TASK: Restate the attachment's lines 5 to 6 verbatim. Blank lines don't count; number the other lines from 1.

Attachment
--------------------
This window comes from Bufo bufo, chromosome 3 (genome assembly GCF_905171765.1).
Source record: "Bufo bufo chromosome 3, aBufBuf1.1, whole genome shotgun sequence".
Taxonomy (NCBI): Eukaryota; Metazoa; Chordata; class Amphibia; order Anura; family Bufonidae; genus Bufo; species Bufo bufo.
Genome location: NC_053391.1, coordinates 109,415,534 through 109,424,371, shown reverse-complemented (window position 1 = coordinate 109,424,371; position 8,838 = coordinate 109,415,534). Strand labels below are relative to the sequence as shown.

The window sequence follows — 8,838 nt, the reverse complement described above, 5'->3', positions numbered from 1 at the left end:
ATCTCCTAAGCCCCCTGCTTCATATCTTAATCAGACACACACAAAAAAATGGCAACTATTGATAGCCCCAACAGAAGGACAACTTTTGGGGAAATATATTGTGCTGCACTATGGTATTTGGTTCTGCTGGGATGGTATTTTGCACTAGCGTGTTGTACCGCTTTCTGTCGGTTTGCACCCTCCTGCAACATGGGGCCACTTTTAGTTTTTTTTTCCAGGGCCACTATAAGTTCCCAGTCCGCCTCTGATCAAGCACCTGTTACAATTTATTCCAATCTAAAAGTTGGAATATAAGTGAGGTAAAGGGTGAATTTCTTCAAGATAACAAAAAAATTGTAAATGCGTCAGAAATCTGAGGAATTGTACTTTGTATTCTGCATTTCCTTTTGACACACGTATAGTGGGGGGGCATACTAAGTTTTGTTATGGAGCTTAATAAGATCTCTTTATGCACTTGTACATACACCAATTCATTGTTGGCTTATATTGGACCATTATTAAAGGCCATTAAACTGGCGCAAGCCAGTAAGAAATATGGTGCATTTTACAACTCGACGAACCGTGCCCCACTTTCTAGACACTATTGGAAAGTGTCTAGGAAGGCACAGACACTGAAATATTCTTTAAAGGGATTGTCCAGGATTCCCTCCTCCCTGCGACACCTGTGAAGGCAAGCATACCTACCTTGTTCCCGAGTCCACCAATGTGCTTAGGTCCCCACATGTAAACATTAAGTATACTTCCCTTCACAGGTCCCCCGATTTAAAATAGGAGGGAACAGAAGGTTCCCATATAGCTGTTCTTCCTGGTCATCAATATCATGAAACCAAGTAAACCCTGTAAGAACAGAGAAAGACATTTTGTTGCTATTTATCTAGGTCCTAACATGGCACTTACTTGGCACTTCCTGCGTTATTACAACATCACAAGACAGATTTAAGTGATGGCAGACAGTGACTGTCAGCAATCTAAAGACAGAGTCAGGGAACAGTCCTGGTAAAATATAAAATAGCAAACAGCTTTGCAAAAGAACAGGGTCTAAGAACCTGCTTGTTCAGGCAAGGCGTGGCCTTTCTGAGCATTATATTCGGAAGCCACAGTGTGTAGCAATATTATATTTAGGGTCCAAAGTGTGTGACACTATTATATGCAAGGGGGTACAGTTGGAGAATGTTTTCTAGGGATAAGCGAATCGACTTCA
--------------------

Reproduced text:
The window sequence follows — 8,838 nt, the reverse complement described above, 5'->3', positions numbered from 1 at the left end:
ATCTCCTAAGCCCCCTGCTTCATATCTTAATCAGACACACACAAAAAAATGGCAACTATTGATAGCCCCAACAGAAGGACAACTTTTGGGGAAATATATTGTGCTGCACTATGGTATTTGGTTCTGCTGGGATGGTATTTTGCACTAGCGTGTTGTACCGCTTTCTGTCGGTTTGCACCCTCCTGCAACATGGGGCCACTTTTAGTTTTTTTTTCCAGGGCCACTATAAGTTCCCAGTCCGCCTCTGATCAAGCACCTGTTACAATTTATTCCAATCTAAAAGTTGGAATATAAGTGAGGTAAAGGGTGAATTTCTTCAAGATAACAAAAAAATTGTAAATGCGTCAGAAATCTGAGGAATTGTACTTTGTATTCTGCATTTCCTTTTGACACACGTATAGTGGGGGGGCATACTAAGTTTTGTTATGGAGCTTAATAAGATCTCTTTATGCACTTGTACATACACCAATTCATTGTTGGCTTATATTGGACCATTATTAAAGGCCATTAAACTGGCGCAAGCCAGTAAGAAATATGGTGCATTTTACAACTCGACGAACCGTGCCCCACTTTCTAGACACTATTGGAAAGTGTCTAGGAAGGCACAGACACTGAAATATTCTTTAAAGGGATTGTCCAGGATTCCCTCCTCCCTGCGACACCTGTGAAGGCAAGCATACCTACCTTGTTCCCGAGTCCACCAATGTGCTTAGGTCCCCACATGTAAACATTAAGTATACTTCCCTTCACAGGTCCCCCGATTTAAAATAGGAGGGAACAGAAGGTTCCCATATAGCTGTTCTTCCTGGTCATCAATATCATGAAACCAAGTAAACCCTGTAAGAACAGAGAAAGACATTTTGTTGCTATTTATCTAGGTCCTAACATGGCACTTACTTGGCACTTCCTGCGTTATTACAACATCACAAGACAGATTTAAGTGATGGCAGACAGTGACTGTCAGCAATCTAAAGACAGAGTCAGGGAACAGTCCTGGTAAAATATAAAATAGCAAACAGCTTTGCAAAAGAACAGGGTCTAAGAACCTGCTTGTTCAGGCAAGGCGTGGCCTTTCTGAGCATTATATTCGGAAGCCACAGTGTGTAGCAATATTATATTTAGGGTCCAAAGTGTGTGACACTATTATATGCAAGGGGGTACAGTTGGAGAATGTTTTCTAGGGATAAGCGAATCGACTTCA